News - Iskratel
16. 9. 2019

Internet home gateway manufacturers in a race for technology

The manufacturers which produce home gateways for the operators are forced to innovate in order to survive: 10G fibre, the latest Wi-Fi generation, voice assistants, and so on! It is necessary to maintain product value while some features are disappearing (DVD, storage , etc.).

Blow by blow. A few months after the launch of the latest Freebox, on July 18, SFR presented its own box with the latest generation state-of-the-art technology for which it ultimately charged 5 euro per month in addition to the subscription, we learned this Tuesday. Among operators, the “box” remains a crucial element for differentiation. Behind this commercial struggle hides a frantic race on the manufacturers’ side.

Unknown to the general public, there are about thirty manufacturers fighting for a share on a 12-billion-dollar home-gateway market, representing 250 million users, according to IHS Markit. TV set-top boxes represent an equally sized second market.

Two French manufacturers in the Top 5

Five groups alone account for two thirds of sales. And among them, two are French – Technicolor, world's number one in the last quarter of 2018 according to IHS, with 14% market share, and Sagemcom, number 5 with 9% of global sales – who must face the American Arris and especially the Chinese Huawei and ZTE.

“Our survival amongst Asian providers depends on our ability to integrate the latest technologies and to customise to the maximum, explains the European player. It is not about offering off-the-shelf products.”

European operators, and particularly the French, are fond of these custom-made boxes. Technicolor and Sagemcom claim just under a third of the European market. In France, the former supplies Bouygues Telecom, while the latter works with all operators with their latest box ... except for Free , a newcomer in the field which jealously maintains control over the design and production of its Freebox.

Loss of appeal

For manufacturers – as for operators – the key issue is maintaining product value. An entry-level home gateway costs about thirty euro, compared to one hundred for a premium box. However, year after year, boxes are losing their appeal.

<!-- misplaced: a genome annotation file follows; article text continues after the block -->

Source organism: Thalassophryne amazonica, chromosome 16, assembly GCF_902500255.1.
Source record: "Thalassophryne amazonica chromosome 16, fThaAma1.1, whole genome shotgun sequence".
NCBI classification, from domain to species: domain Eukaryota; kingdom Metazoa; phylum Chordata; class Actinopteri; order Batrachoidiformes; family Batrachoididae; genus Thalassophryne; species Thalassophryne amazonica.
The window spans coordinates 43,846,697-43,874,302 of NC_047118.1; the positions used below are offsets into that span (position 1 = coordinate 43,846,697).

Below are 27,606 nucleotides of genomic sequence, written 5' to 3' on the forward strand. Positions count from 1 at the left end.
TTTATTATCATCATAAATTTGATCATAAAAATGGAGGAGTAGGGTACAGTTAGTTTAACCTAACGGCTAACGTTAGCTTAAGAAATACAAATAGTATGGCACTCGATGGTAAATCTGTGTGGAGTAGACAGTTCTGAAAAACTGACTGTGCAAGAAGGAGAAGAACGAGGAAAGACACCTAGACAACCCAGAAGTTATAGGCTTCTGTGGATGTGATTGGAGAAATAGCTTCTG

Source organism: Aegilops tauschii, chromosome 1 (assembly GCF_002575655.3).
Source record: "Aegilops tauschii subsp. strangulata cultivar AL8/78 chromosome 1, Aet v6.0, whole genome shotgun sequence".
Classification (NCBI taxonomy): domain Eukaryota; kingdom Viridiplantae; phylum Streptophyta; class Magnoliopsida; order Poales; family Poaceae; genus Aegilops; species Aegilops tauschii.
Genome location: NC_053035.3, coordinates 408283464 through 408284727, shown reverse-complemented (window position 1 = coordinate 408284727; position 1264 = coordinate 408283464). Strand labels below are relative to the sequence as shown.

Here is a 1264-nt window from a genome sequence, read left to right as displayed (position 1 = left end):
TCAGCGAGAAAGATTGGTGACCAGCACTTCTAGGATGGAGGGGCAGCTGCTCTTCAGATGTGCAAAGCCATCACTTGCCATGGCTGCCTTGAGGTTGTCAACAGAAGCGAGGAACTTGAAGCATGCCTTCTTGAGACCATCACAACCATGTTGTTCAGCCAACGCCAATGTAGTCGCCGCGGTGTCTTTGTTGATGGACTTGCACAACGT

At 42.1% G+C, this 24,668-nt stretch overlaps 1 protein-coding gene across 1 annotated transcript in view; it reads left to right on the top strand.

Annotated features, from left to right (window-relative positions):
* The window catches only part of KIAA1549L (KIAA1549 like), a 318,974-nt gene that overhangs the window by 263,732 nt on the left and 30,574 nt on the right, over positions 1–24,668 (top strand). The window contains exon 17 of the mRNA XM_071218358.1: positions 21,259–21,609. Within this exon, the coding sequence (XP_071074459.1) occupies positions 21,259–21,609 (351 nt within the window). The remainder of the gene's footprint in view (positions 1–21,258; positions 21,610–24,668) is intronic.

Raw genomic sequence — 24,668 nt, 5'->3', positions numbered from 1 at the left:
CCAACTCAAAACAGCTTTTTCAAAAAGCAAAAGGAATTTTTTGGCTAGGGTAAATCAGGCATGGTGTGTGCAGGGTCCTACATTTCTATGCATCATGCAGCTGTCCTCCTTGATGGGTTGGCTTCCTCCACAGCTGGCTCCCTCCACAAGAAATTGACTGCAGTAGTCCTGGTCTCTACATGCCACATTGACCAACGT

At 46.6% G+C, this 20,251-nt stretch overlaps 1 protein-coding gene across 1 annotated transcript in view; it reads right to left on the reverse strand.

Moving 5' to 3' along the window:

Some of the features become obsolete with changes in usage. The DVD player has disappeared from boxes. The fixed telephone jack is a relic without much interest. Integrated hard drives no longer fascinate customers. “For most people, cloud options such as Dropbox or iCloud suffice. And expert users are turning towards cutting edge storage solutions, which we are not going to offer to everyone”, explains Mitja Golja, chief technical officer of Iskratel, a Slovenian manufacturer with a strong presence in Eastern Europe, but also a provider to alternative French operators.

Even the TV set-top box may be destined to disappear. Young people are using video on demand on the internet. And homes are equipped with smart televisions that only need access to the internet. “4K has given a new lease of life , but the trend is rather downward”, confirms one  manufacturer.

The growth of 10G

In order to resist, one must innovate. The key component is, of course, connectivity. The best performing boxes – using either cable or fibre technology – are more expensive. And the race is intense. This year, Free was the first in France to offer a box capable of handling 10 Gb/s – ten times the standard data rate offered by its competitors.

“10G technology remains marginal. They  are three times more expensive,” relativizes Mitja Golja. “No one uses it yet. It is not necessary for viewing streaming video, even in 8K. In fact, it is currently only used to conduct speed tests… However, with virtual reality, this is going to change. And as soon as big Chinese or American operators roll out tens of millions of 10G boxes, the costs will drop. There will only be a premium of 20 or 30 %.”

The margins are under pressure

In parallel to data rates, much is bet on Wi-Fi. How to offer quality wireless network inside the home? The integration of new standards, such as the one that SFR proposes with its new Box 8, may help. Yet it is still necessary to have smartphones, tablets or other compatible computers. The industry has therefore massively turned to Wi-Fi repeaters  as a growth driver.

For manufacturers, it is crucial to attract operators by offering the cutting-edge technology... but also for maintaining their margins, especially with prices of electronic components (such as microchips) soaring. In its latest annual report, Technicolor estimates that this factor alone costs them 45 million euro in EBITDA in 2018, or 2 points of their margin – a sufficient reason to double their efforts to go upmarket again and again.